To achieve this, a strong policy framework that supports the vision and goes hand-in-hand with the demands and requirements of the industry is needed. “A semiconductor fab is an expensive affair, which is why I believe that the government must look at it from a 10-15 year timeframe, so that we know that all the investments that we are doing on the policy side are really giving us the returns that we’re looking at,” suggests Chhabra.
Additionally, providing single-window clearances for investments is another important step to encourage private players to show interest and look at this opportunity in a positive way. This, coupled with substantial investment from industry players, would result in a joint effort by both parties involved, which is necessary to build the ecosystem in the country.
To further tackle this issue, Chhabra suggests that technology transfer could be another way to fuel growth in the sector, similar to how the automotive industry in the country grew, which was primarily through collaboration with foreign OEMs. He says, “Collaborations for technology transfer are really a foot in the door because, if we can get partners, I think that would take us a lot of steps forward.”
Interestingly, while many are still fazed by the lack of a component ecosystem to build IoT devices, most tend to forget one crucial aspect—cloud infrastructure. Given the amount of dependency domestic IoT players and global companies operating in the country have on AWS, Google Cloud, Microsoft Azure and its likes, especially, building reliable local cloud infrastructure is one of the cornerstones to make India reliable in terms of its IoT needs.
In fact, the indispensability of these giant cloud providers leaves very little space for domestic players who are providing cloud infrastructure, to which Chhabra points out, “If you really look at it, then their (domestic players’) penetration would be less than 2% in the market because of the 98% being taken away by these global players.”
A large part of this is because of the service-level agreements (SLAs) provided by global players, which are more competitive than the ones provided by the domestic. However, the latter argue that the demand for their services is much less, making it difficult for them to invest in SLAs to provide as many facilities as those offered by Google or Amazon.
Global giants have marked territories with their products that promise more reliability and have made themselves an inseparable part of the ecosystem, which is why it is obvious for a lot of companies working in the IoT space who choose to lean towards them.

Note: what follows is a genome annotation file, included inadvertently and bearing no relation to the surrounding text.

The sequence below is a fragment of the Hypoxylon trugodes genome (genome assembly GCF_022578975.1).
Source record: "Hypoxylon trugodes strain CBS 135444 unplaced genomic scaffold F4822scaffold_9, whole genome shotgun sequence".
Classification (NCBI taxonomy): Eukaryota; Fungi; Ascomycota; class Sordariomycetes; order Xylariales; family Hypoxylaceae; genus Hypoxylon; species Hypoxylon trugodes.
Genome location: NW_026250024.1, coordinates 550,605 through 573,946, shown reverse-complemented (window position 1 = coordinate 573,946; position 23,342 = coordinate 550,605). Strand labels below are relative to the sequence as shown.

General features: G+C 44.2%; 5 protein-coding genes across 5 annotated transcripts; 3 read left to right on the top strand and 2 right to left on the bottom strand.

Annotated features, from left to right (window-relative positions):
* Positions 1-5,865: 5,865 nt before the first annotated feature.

While all of this seems to work well, data localisation still stands to be a significant challenge in using the services of global cloud providers. At this stage, data localisation is seen with respect to financial services only, though IoT as well is very reliant on it. For example, there is potential of a serious privacy breach when someone uses a device made in China, which is where all their data goes and is stored. Hence, data localisation particularly becomes THE most important thing to be addressed, especially when considering a local cloud infrastructure.
The only way to break this loop, as per Chhabra, is to make domestic cloud infrastructure come close to the reliability and accessibility of the global cloud, through government policies that promote the growth and use of indigenous cloud infrastructure and create a level playing field for them. He adds, “If we (as a country) can really create that demand then I’m sure that these companies would really come in and come up with better SLAs. This starts with businesses supporting and hiring local cloud infrastructure players.”
Coming to another crucial part of an IoT product, connectivity modules that are made in India are yet to garner mass usage in the country, even from domestic IoT players. The biggest challenge that we face is that countries around the globe, particularly in China, have reached economies of scale which we, unfortunately, haven’t. The good part is that we can start with manufacturing connectivity modules in India, which would further be helped if businesses using these modules begin to use only India-made modules.
Again, rationalising custom duty is another great move that the government can make to encourage local businesses to opt for locally-made products. If the companies buying these modules give an assurance that they would buy locally then, obviously, we do not have to look for imports outside India. Chhabra adds, “From another standpoint, there is a need to ramp up investments on test facilities for RF, etc, so that products can be created which are also FDC approved, suggesting we can look for the export market for these as well.”
Especially with the advent of 5G in the commercial broadband space right now, creating compatible products is needed. However, when experimenting with such a new-age technology, overcoming development hindrances to ensure that the technical aspects are right to make the product succeed is crucial. For this, the presence of sufficient testing facilities, particularly for startups and SMEs, is necessary.
The road to make India self-reliant is a huge opportunity and a challenge at the same time. Building a local ecosystem for IoT players to grow and scale up is definitely important, but also the requirement of domestic players to support this growth goes hand in hand. There is a need to add value to each product that is created, which can only be achieved when new and existing companies make a conscious effort to find the missing pieces and solve the puzzle. If this is kept as the supreme aim, India would be self-reliant in no time.
The article is based on presentations ‘How India is Going to Make Itself Self-Reliant wrt Growing IoT Demand?’ by Arpit Chhabra and ‘Making IoT Start Ups Successful’ by Sanjeev Keskar made during Tech World Congress 2020. It has been prepared by Siddha Dhar, a business journalist at EFY.
ARPIT CHHABRA is CEO and Co-founder of IoTfy
SANJEEV KESKAR is Founder and CEO of Arvind Consultancy